"These are pretty victories, cheering to Pitt and Friedrich; but the difficult point still is that of Fermor. Whose Cossacks, and their devil-like ravagings, are hideous to think of:-- unrestrainable by Dohna, unless he could cut the root of them; which he cannot. JUNE 27th [while Colonel Mosel, with his 3,000 wagons, still only one stage from Troppau, was so busy], slow Fermor rose from Konitz; began hitching southward, southward gradually to Posen,--a considerably stronger Polish Town; on the edge both of Brandenburg and of Silesia;--and has been sitting there, almost ever since our entrance into Bohemia; his Cossacks burning and wasting to great distances in both Countries; no deciding which of them he meant to invade with his main Army. Sits there almost a month, enigmatic to Dohna, enigmatic to Friedrich: till Friedrich decides at last that he cannot be suffered longer, whichever of them he mean; and rises for Silesia (August 2d). Precisely about which day Fermor had decided for Brandenburg, and rolled over thither, towards Custrin and the Frankfurt-on-Oder Country, heralded by fire and murder, as usual."

Friedrich's march to Landshut is, again, much admired. Daun had beset the three great roads, the two likeliest especially, with abundant Pandours, and his best Loudons and St. Ignons: Friedrich, making himself enigmatic to Daun, struck into the third road by Skalitz, Nachod; circuitous, steep, but lying Glatz-ward, handy for support of various kinds. He was attempted, once or more, by Pandours, but used them badly; fell in with Daun's old abatis (well wind-dried now), in different places, and burnt them in passing. And in five days was in Kloster-Grussau, safe on his own side of the Mountains again. One point only we will note, in these Pandour turmoilings. From Skalitz, the first stage of his march, he answers a Letter of Brother Henri's:--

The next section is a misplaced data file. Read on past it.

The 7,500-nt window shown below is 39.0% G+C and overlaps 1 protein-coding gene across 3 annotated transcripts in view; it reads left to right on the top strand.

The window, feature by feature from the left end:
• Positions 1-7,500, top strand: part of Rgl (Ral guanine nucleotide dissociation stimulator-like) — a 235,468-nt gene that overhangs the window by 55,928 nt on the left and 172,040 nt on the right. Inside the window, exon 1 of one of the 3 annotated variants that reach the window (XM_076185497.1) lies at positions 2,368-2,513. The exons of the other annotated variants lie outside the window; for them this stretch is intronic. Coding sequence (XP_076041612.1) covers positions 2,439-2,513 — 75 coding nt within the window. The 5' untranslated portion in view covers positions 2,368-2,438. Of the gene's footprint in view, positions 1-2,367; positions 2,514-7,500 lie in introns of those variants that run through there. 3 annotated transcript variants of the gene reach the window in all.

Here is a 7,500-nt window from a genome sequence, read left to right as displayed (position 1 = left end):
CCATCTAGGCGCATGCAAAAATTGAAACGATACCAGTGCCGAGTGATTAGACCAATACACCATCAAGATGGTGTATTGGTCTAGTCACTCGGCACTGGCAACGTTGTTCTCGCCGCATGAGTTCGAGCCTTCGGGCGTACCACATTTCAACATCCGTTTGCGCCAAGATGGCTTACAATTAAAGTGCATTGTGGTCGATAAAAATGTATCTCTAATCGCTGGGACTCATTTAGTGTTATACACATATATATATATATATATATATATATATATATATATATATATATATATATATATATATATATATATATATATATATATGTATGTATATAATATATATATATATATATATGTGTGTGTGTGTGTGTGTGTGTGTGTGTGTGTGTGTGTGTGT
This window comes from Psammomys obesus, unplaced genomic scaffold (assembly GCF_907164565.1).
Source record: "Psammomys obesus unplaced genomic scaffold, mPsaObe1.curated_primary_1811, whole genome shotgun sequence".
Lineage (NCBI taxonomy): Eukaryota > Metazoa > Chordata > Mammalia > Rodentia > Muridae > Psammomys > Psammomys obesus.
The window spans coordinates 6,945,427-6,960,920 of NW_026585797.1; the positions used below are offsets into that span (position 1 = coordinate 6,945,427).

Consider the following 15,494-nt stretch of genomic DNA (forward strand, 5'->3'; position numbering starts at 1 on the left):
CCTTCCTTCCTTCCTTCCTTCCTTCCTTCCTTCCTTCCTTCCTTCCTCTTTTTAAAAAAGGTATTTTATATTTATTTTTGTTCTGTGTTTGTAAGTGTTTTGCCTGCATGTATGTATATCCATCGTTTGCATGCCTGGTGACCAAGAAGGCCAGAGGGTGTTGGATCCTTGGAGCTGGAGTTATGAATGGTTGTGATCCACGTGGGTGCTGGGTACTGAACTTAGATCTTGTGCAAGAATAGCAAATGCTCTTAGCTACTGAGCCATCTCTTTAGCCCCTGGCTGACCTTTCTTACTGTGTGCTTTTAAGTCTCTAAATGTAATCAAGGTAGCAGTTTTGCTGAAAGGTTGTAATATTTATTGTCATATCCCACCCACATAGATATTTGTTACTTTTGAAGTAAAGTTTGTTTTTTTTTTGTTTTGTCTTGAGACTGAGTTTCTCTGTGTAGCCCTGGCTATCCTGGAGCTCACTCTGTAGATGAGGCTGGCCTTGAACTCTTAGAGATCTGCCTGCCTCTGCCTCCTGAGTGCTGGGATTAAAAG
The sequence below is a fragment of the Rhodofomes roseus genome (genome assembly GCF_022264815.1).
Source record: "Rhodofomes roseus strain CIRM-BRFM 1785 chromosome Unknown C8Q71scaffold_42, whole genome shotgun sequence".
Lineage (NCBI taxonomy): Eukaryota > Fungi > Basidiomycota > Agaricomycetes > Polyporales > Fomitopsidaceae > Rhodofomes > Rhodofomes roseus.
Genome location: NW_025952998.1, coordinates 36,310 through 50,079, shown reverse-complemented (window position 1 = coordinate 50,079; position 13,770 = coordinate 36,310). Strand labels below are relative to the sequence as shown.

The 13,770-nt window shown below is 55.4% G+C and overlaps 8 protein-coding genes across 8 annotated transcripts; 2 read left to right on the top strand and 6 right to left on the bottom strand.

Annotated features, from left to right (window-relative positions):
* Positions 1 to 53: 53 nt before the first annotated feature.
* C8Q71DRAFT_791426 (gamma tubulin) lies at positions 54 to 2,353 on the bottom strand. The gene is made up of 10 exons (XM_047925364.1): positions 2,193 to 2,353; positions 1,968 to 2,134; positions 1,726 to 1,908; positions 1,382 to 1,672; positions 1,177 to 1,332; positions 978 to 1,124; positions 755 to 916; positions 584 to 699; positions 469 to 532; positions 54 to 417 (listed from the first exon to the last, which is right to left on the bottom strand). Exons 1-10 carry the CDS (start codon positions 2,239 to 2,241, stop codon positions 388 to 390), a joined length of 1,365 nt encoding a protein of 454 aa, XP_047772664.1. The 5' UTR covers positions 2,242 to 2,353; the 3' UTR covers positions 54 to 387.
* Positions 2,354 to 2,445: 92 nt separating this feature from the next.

TO PRINCE HENRI (at Tachopau in Saxony). "What you write to me of my Sister of Baireuth [that she has been in extremity, cannot yet write, and must not be told of the Prince of Prussia's death lest it kill her] makes me tremble! Next to our Mother, she is what I have the most tenderly loved in this world. She is a Sister who has my heart and all my confidence; and whose character is of price beyond all the crowns in this universe. From my tenderest years, I was brought up with her: you can conceive how there reigns between us that indissoluble bond of mutual affection and attachment for life, which in all other cases, were it only from disparity of ages, is impossible. Would to Heaven I might die before her;--and that this terror itself don't take away my life without my actually losing her!" [ OEuvres de Frederic, xxvi. 179, "Klenny, near Skalitz, 3d August, 1758;" Henri's Letter is dated "Camp of Tschopau, 28th July" (ib. 277).] ...

At Grussau (August 9th) he writes to his dear Wilhelmina herself: "O you, the dearest of my family, you whom I have most at heart of all in this world,--for the sake of whatever is most precious to you, preserve yourself, and let me have at least the consolation of shedding my tears in your bosom! Fear nothing for US, and"-- O King, she is dying, and I believe knows it, though you will hope to the last! There is something piercingly tragical in those final Letters of Friedrich to his Wilhelmina, written from such scenes of wreck and storm, and in Wilhelmina's beautiful ever-loving quiet Answers, dictated when she could no longer write. ["July 18th" is the last by her hand, and "almost illegible;"--still extant, it seems, though withheld from us. Was received at Grussau here, and answered at some length ( OEuvres, xxvii. i. 316), according to the specimen just given. Two more of hers follow, and four of the King's (ib. 317-322). Nearly meaningless, as printed there, without commentary for the unprepared reader.]